As powerful as the Internet is right now, it’s impossible to even imagine where it will go over the next years and beyond. But, as fast as security protection continues to improve, hackers seem to improve even more quickly.
Everything from new devices to apps pose risks that you might not anticipate. Some risks, such as aging infrastructure, pose hacking opportunities that you can’t control. If you keep security in your mind, however, you can contribute to your own safety by anticipating unexpected risks. Here are six examples.
#1. The Energy in Your Home
This first risk isn’t so much a personal issue as a national one, but if the power grid gets hacked, there is no telling how long your home might be without electricity. Particularly if you own or rent a home, you can purchase items that protect your power
Many people who want to avoid storm-related power loss use generators. While you can purchase a generator and fill it with gas, professionally-installed whole-house generators, which run off of your home’s natural gas connection, can power your entire home, assuming that gas lines are not somehow hacked. Before buying, find out about permit requirements from your municipality, along with maintenance and other needs, since they are similar to basic auto maintenance.
Solar panels are another option, assuming that your house gets a reasonable amount of sun. They tend to be expensive, but, since they reduce the cost of power purchased from public utilities, they generate significant savings over time, and tax reductions and other savings are often available
Of course, even in an apartment, battery power can help in a pinch. By all means, keep flashlights and lanterns readily available, along with plenty of fresh batteries.
#2. The Cloud
The Cloud can be very secure, but not all Cloud providers are equal in their ability to protect your information. One way to keep your data safe is to use a well-known provider. Microsoft, for example, is known for their security best practices, so it’s relatively easy to trust their Cloud-based software, but other providers can keep you safe if you do research before buying.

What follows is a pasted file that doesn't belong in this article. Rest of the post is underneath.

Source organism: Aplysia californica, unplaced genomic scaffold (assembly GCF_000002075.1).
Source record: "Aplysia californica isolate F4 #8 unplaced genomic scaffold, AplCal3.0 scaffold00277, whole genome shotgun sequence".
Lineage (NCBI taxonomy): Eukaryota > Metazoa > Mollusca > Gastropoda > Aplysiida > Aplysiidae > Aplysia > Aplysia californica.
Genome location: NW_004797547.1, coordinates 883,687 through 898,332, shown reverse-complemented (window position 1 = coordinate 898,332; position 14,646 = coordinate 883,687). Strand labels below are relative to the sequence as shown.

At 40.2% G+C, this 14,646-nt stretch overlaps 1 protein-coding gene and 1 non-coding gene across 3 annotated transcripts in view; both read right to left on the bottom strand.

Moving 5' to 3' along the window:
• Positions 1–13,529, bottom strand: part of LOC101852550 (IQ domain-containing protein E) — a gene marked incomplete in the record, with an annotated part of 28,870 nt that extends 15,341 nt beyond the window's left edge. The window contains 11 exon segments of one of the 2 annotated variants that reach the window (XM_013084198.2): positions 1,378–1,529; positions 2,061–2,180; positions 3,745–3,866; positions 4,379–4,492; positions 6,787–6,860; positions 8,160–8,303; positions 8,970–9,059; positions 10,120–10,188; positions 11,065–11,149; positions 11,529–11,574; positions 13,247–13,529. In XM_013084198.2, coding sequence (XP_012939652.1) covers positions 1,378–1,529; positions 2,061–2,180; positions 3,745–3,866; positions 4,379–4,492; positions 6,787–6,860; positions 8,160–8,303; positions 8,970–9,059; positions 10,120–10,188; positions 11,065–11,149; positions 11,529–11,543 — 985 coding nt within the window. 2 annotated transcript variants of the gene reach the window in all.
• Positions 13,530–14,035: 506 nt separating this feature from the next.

When choosing software that sends or receives information, look for providers that encrypt data. Also, you need to learn about sharing practices since many free providers actually sell data to other companies. Granted, they do not share vital information like account or social security numbers, but resulting targeted advertising can become a bit creepy.
WhatsApp might be the most well-known messaging app, but it has more than its share of security concerns. The phone version of this software has had numerous issues, and its newer Web version seems to have invited hackers to create fake versions for the specific purpose of obtaining highly sensitive information.
Of course, this one app is hardly the only one to pose significant safety risks. Even users who admire Apple for its reputation for great security need to think twice before downloading gaming and other apps. Tap just once in the wrong place, and it’s easy to install malware that can attack at any time. Before installing any new apps, take a few minutes to research their safety.
#4. Smart Devices
People love the convenience of the other smart devices that talk to each other when you talk to them. But, between hackers and providers that may be listening in, all of this talking is not necessarily private. Make sure that your network is properly secured, and stick to reputable brands when choosing devices. Additionally, if you decide to sell a device, you should wipe it clean of your data. If you can’t do this, then smash it to bits.
#5. Sending and Receiving Faxes
It may seem counterintuitive to use an online fax option over a fax machine, but physical pages that are awaiting pickup can be seen by anybody. Do you want just anyone to see your financial data, health information or even social security number? A reputable online fax service stays on top of ever-changing security needs.
#6. Connected Cars
Today’s cars are also often connected to the Internet, which means that they pose a security risk. While auto manufacturers need to set security standards before issues arise, consumers can protect themselves, as well. Even a simple act like deleting the cell phone that you paired to a rental car can help.
Vigilance Can Really Pay Off
At one time, only computer users needed to make efforts to protect themselves from hacking threats. However, today’s improving technology has put computers into just about every imaginable household item.
Our smart devices can be real time-savers, and they enrich our lives in countless ways.. It makes sense to use some of that saved time to be vigilant for security issues.